Many people are surprised to learn that asthma can cause quite a bit of pain. The pain comes from muscles and other tissues, rather than from the lungs. Lung tissue does not have pain receptors. Pain is a common part of having asthma and it can also signal that asthma may be worsening or it could result from an asthma attack.
Chest and Other Pain
Chest pain and other types of pain are common before and after an asthma attack. Chest pain is the most common pain, but pain may also be experienced in the ribs (torn muscles or a fractured rib), as pleuritic pain, in the neck, abdomen and back.
What Causes the Pain?
Pain may be caused by coughing, wheezing, and torqueing the body when trying to breathe. The body works harder than normal during an asthma attack; many muscle groups come into play when we have a hard time breathing. The muscle groups used during an asthma flare or attack can include:
1). Sternocleidomastoid (neck)
2). Scalene (neck)
3. Serratus Anterior (on the side of the chest)
4). Pectoralis Major (chest)
5). Pectoralis Minor (chest)
6). Upper Trepezius (neck, shoulder and back)
7). Latissiums Dorsi (abdomen and side of chest)
8). Erector Spinae (deep back)
9). Iliocostalis Lumborum (deep back)
10). Serratus Posterior (mid back)
11). Serratus Inferior (mid back)
12). Serratus Superior (mid back)
13). Levatores Costarum (chest)
14). Traversus Thoracis (chest)
15). Subclavius (chest)
During an asthma exacerbation or attack, muscles become fatigued from overworking, which can lead to pain in the chest, neck, ribs and even the upper and lower back.
Back pain may also result when an asthma patient has a chronic cough and breathing problems. The pain can come before or after an asthma attack, or may even be present when asthma symptoms are mild. Scientists are not sure what causes the muscles to become painful before an attack. It could be inflammatory chemicals involved in asthma are released before an attack. This could be used as a warning signal, much like the prodrome that signals a migraine is on the way.
What You Can Do
1). Keep your asthma managed and stable. Take your medications every day as prescribed by your doctor. In addition, avoid all known asthma triggers.
2). Be aware of your symptoms. Back and chest pain can be a sign an asthma attack is developing, or that an attack has become more severe. Keep track of your symptoms, their severity and what seems to cause them. Using an asthma journal is a simple way to track asthma symptoms each day.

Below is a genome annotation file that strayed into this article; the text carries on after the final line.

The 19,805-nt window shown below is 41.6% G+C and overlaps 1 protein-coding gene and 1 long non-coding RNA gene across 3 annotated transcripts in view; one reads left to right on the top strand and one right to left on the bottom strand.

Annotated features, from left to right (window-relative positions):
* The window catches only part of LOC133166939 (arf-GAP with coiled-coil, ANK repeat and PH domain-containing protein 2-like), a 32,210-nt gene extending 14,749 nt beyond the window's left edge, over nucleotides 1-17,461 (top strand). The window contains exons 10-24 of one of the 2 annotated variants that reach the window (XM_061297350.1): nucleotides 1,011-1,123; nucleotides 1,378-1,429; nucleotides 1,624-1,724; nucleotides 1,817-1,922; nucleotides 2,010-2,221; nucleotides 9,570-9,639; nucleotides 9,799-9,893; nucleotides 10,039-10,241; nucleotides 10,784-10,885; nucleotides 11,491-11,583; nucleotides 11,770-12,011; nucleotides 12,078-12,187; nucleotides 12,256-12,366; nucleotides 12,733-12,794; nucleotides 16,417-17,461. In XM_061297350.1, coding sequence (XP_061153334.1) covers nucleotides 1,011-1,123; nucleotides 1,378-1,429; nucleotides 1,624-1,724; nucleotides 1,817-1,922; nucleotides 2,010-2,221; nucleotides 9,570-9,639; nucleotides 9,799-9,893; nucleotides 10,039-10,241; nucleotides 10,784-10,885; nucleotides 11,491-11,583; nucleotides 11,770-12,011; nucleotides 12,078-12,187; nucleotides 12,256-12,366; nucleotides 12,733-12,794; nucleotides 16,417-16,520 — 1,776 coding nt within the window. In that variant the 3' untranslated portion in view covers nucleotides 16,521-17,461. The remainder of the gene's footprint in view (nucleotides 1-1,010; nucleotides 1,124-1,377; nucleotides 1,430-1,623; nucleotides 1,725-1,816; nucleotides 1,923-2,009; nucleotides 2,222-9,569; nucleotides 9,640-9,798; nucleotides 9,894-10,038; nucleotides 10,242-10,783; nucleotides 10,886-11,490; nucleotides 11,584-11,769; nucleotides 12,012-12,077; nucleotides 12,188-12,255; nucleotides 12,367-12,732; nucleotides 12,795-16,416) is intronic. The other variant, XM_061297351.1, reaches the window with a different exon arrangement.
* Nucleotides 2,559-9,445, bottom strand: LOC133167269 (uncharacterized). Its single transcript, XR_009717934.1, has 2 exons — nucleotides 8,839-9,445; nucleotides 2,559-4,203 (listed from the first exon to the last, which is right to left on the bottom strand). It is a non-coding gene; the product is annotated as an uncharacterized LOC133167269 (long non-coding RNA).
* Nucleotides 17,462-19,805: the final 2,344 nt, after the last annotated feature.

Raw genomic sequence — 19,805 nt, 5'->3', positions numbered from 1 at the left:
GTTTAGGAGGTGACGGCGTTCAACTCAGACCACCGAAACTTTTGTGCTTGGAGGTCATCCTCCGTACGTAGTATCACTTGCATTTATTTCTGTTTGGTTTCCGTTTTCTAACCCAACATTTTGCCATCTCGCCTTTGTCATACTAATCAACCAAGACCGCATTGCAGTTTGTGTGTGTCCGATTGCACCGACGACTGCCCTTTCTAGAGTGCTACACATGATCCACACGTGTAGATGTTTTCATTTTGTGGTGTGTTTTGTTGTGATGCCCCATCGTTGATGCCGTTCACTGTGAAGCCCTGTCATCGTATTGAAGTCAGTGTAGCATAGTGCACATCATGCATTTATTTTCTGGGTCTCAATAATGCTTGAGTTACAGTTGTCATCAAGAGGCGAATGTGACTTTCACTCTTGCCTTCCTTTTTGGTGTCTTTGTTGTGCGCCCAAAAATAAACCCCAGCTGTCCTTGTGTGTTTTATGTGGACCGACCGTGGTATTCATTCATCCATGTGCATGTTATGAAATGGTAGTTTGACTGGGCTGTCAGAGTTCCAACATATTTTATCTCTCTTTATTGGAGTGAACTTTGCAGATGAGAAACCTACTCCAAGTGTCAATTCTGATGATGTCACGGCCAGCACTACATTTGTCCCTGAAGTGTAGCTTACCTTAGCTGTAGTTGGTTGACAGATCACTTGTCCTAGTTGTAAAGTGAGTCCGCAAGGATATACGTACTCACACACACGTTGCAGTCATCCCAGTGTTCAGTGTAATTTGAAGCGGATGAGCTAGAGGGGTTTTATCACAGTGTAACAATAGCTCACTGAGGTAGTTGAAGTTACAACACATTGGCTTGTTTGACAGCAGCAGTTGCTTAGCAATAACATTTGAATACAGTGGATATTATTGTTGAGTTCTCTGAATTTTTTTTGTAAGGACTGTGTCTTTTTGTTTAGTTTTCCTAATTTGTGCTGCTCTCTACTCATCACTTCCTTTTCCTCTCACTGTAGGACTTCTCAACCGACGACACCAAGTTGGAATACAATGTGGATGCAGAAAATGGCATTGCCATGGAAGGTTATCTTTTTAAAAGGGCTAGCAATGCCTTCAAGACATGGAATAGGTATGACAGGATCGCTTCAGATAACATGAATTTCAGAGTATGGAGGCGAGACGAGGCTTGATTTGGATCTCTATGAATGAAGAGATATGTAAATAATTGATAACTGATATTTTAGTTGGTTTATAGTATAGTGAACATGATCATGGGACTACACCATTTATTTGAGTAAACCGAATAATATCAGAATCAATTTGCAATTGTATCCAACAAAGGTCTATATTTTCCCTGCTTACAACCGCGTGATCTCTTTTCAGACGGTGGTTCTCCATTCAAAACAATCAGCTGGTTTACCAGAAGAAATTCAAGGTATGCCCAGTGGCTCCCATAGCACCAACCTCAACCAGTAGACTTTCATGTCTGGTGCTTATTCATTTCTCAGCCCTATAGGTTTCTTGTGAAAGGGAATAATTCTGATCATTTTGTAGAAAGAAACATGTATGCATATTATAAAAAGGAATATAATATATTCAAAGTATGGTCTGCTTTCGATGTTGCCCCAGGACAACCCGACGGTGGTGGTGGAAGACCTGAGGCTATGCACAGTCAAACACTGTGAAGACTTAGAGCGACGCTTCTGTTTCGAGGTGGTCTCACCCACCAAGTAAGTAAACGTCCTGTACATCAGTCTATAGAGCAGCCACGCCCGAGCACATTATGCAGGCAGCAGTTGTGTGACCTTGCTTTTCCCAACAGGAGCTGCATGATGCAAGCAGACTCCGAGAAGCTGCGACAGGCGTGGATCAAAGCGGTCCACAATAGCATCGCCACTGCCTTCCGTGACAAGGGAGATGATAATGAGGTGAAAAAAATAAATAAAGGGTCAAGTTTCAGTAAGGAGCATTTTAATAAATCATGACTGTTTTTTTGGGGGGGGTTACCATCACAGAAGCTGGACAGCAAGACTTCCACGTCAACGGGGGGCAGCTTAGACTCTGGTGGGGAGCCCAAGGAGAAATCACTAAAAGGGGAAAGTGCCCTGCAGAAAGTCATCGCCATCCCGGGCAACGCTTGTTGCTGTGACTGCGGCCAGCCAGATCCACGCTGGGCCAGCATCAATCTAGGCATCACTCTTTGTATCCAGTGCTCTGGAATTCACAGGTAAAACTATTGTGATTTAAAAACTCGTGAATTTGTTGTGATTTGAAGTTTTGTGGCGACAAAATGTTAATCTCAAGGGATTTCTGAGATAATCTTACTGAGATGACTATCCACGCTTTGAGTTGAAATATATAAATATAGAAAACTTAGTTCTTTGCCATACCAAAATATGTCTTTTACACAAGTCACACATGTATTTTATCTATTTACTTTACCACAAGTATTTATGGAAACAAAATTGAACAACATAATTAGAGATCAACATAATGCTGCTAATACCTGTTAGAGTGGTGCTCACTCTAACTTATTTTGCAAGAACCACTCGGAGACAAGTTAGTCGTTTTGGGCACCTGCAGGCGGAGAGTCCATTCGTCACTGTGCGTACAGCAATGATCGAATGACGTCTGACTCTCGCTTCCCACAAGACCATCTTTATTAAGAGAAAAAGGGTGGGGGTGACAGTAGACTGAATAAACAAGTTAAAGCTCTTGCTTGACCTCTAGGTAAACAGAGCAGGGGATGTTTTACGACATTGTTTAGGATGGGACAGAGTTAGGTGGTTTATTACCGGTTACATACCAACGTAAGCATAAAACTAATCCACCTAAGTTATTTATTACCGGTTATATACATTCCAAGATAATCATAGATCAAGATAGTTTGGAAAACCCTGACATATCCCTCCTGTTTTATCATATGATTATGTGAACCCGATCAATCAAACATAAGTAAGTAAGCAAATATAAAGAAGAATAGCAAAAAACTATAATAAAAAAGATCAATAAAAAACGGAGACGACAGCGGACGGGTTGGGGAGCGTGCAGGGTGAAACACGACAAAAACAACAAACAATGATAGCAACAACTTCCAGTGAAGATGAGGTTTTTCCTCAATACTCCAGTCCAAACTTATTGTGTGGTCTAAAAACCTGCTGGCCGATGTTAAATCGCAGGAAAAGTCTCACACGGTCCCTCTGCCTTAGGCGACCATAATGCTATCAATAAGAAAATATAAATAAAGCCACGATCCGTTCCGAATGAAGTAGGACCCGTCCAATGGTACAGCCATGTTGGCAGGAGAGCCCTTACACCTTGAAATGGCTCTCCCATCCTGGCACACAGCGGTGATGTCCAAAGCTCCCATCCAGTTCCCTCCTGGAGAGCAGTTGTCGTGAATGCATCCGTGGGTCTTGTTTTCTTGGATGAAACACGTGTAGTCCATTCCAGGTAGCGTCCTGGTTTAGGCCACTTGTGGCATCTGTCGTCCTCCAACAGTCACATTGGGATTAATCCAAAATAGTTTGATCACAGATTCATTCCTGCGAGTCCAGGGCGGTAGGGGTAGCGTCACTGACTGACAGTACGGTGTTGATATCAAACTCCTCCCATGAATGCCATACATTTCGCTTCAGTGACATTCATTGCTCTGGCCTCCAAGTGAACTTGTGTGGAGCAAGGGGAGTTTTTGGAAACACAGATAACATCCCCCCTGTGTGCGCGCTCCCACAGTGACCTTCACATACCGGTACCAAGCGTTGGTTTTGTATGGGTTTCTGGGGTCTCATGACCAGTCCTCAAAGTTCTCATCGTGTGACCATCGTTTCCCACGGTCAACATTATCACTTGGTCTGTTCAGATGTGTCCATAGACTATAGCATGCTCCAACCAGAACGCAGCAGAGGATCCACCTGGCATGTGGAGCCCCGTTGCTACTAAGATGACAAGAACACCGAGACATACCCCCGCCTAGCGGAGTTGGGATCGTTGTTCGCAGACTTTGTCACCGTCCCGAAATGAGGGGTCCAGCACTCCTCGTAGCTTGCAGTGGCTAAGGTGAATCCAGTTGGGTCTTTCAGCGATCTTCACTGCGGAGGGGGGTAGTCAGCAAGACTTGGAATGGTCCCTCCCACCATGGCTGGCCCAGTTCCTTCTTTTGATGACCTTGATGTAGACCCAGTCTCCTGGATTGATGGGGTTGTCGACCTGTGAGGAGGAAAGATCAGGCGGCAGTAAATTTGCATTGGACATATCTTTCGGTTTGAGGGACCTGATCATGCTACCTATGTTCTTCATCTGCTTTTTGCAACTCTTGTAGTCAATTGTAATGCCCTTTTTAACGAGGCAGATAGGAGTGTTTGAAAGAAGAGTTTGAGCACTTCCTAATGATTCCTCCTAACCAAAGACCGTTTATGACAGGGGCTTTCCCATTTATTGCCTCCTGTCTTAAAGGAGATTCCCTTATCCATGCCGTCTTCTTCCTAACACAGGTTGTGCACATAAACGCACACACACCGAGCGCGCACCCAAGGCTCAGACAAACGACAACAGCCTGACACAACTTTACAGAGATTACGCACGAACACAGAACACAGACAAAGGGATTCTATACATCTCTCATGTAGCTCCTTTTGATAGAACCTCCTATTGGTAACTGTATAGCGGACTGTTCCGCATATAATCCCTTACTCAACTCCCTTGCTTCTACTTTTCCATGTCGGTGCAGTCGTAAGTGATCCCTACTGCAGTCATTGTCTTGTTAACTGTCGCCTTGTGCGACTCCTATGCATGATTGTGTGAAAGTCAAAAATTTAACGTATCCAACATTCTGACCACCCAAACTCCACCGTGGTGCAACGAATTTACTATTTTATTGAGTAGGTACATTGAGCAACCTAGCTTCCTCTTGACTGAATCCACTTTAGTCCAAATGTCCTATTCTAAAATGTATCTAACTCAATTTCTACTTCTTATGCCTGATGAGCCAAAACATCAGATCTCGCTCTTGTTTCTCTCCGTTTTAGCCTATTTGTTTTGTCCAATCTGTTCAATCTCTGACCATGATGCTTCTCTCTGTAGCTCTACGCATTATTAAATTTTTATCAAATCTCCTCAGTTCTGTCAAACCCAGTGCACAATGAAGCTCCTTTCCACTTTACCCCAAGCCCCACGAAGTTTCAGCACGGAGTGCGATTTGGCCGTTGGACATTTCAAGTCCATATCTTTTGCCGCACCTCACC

3). Stay in shape. Eating a balanced diet and getting at least 30 minutes of exercise every day will help your body, including your lungs, to stay healthy and strong. Making sure your core muscles are strong can also help ease back strain. Yoga, swimming and walking are safe exercises for most asthmatics. Breathing exercises specifically for asthma (such as the Buteyko Method) are also helpful to strengthen the lungs and muscles involved in breathing.
4). Take an over-the-counter non-steroidal anti-inflammatory medication to help reduce muscle tension and reduce the pain. However, use caution, as some NSAIDs can cause asthma symptoms in those sensitive to the ingredients (for instance, aspirin).
5). Use other relaxation methods. Massage can be a relaxing treatment for your aching muscles. You might also try heat packs or heating pads to sore muscles (as directed by your doctor).
If your back pain remains severe, it will be necessary to talk with your doctor to check into other possible causes and/or other pain management options. Also be sure to talk with your doctor before making any changes to your asthma management plan or exercise regimen.
Pain is a common part of having asthma, but you can help keep your body and muscles strong with exercise, a balanced diet, asthma and pain management. “Management” is the keyword—learning how to take care of your specific asthma symptoms will help you to live a better and fuller life in spite of asthma.
These days aerosol products are easy and convenient to use; however, they can be dangerous for individuals with asthma. You can protect your lungs by avoiding aerosols and/or by limiting your exposure to these products.
Please check out my new book Asthma's Nothing to Wheeze At!
Now also available on Amazon Asthma's Nothing to Wheeze At!